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Argo Gold Mine

Idaho Springs (Hotel Prices & Photos)

While Idaho Springs is considered a gateway to the Rockies for Front Range residents, it also offers a lot for the history buff. Its mining heritage lives on through Miner Street’s well-preserved buildings. A stroll around town offers an in-depth look, though most have different uses than what they were originally intended, including a number of  antique stores, sweet and souvenir shops The Argo Gold Mine and Mill is right in town, and here, visitors can see what a working mill looked like and even try their hand at gold panning. At the end of the day, you might want to head to  Indian Hot Springs, just south of downtown, home to therapeutic mineral pools. It features his and hers geothermal cave baths, a mineral-water swimming pool, private outdoor Jacuzzi baths and a day spa.

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Teller House, Central City

Central City (Hotel Prices & Photos)

Located just down the street from Black Hawk, famous for its gambling, is another gambling capital of the state, which also happens have been home to a historic mining settlement that once earned itself the nickname of the “Richest Square Mile on Earth.” The gold rush here started back in 1859 – and it seems to be continuing in its modern day casinos. It once had more culture than Denver, along with all that gold. A number of opera houses had been built by the early 1860s, and the Central City Opera House remains the most enduring, holding performances today. The Teller House is the home of the famous “Face on the Bar Room Floor. Unlike apparitions of the divine, it has no miraculous origin, it’s simply an oil painting on a floor, but many believe that it was the inspiration for a once-famous 1877 poem of the same name, about a drunk who painted it to prove that he had once been a famous artist.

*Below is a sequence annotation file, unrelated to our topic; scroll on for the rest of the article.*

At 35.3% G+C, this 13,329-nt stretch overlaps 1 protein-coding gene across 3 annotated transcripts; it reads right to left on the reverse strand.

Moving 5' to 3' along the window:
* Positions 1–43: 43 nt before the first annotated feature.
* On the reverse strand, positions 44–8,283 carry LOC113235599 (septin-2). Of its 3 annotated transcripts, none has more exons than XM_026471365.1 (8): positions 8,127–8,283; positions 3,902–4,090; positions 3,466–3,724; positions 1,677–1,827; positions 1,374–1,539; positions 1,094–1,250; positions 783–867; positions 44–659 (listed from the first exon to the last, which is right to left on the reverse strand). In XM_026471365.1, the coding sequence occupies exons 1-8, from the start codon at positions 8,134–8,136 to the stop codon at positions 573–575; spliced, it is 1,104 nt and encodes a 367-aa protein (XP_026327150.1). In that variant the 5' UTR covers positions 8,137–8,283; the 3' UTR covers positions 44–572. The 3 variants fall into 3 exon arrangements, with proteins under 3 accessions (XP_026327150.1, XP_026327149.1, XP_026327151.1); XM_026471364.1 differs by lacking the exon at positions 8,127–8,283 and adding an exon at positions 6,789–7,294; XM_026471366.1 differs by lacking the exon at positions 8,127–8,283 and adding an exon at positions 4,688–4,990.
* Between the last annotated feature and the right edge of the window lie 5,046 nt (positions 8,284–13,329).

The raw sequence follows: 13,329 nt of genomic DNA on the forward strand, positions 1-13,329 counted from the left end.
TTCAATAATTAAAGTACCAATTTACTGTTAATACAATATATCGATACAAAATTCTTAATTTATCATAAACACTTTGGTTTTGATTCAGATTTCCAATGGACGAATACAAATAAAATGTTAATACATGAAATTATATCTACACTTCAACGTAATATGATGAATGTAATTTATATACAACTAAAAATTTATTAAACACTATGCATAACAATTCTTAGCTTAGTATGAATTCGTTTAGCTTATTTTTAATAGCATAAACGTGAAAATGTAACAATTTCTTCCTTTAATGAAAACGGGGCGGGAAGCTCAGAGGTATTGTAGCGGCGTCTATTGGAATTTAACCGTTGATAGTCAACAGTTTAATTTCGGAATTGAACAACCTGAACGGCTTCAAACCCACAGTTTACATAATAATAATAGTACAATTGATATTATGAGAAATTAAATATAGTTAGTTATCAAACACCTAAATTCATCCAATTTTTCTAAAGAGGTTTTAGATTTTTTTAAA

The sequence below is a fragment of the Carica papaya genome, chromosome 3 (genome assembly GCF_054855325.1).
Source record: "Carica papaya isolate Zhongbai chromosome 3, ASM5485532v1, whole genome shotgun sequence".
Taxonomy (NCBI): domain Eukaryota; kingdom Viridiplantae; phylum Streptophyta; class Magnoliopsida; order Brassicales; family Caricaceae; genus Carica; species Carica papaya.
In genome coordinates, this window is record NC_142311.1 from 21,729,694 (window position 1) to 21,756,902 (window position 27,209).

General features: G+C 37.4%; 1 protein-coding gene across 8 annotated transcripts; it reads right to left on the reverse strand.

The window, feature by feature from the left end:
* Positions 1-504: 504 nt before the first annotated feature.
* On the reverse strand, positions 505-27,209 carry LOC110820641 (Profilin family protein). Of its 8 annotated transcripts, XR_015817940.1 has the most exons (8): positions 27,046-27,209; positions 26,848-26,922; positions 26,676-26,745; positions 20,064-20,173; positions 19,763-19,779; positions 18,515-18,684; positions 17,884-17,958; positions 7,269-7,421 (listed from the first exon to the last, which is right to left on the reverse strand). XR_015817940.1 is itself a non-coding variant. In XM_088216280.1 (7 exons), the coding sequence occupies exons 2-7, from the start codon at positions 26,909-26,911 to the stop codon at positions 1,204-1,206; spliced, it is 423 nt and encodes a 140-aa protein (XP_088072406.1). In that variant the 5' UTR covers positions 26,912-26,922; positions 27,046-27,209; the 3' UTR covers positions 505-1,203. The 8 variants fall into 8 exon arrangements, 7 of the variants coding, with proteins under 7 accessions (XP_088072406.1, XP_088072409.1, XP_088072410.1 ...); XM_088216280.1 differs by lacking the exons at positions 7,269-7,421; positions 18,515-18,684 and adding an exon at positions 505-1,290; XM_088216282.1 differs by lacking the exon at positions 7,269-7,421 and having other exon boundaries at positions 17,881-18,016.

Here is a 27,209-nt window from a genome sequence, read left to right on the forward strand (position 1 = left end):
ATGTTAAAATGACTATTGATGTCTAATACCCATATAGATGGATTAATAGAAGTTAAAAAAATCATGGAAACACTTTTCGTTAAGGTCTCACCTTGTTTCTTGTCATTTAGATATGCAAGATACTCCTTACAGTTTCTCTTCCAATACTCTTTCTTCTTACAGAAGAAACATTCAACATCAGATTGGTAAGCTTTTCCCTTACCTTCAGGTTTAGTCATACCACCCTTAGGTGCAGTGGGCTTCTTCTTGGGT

St. Elmo, CO

St. Elmo (Hotel Prices & Photos)

St. Elmo, is considered one of the best-preserved ghost towns in the state, however, it’s still home to a number of residents. In the 1880s, it was at its peak with a population of more than 2,000, along with some 150 patented mine claim. By 1930, after the industry’s steady decline and the railroad discontinued service, only seven called it home. Today, you can walk the intact wooden sidewalks that pass multiple original structures like a general store still in operation, a church, school and other structures.  A thoughtfully written narration comes it, addressing fires, minerals, tunnels and more. Mount Princeton Hot Springs Resort is just a little over 11 miles away and makes a great place to stay as well as to soothe sore muscles in the wonderfully warm waters.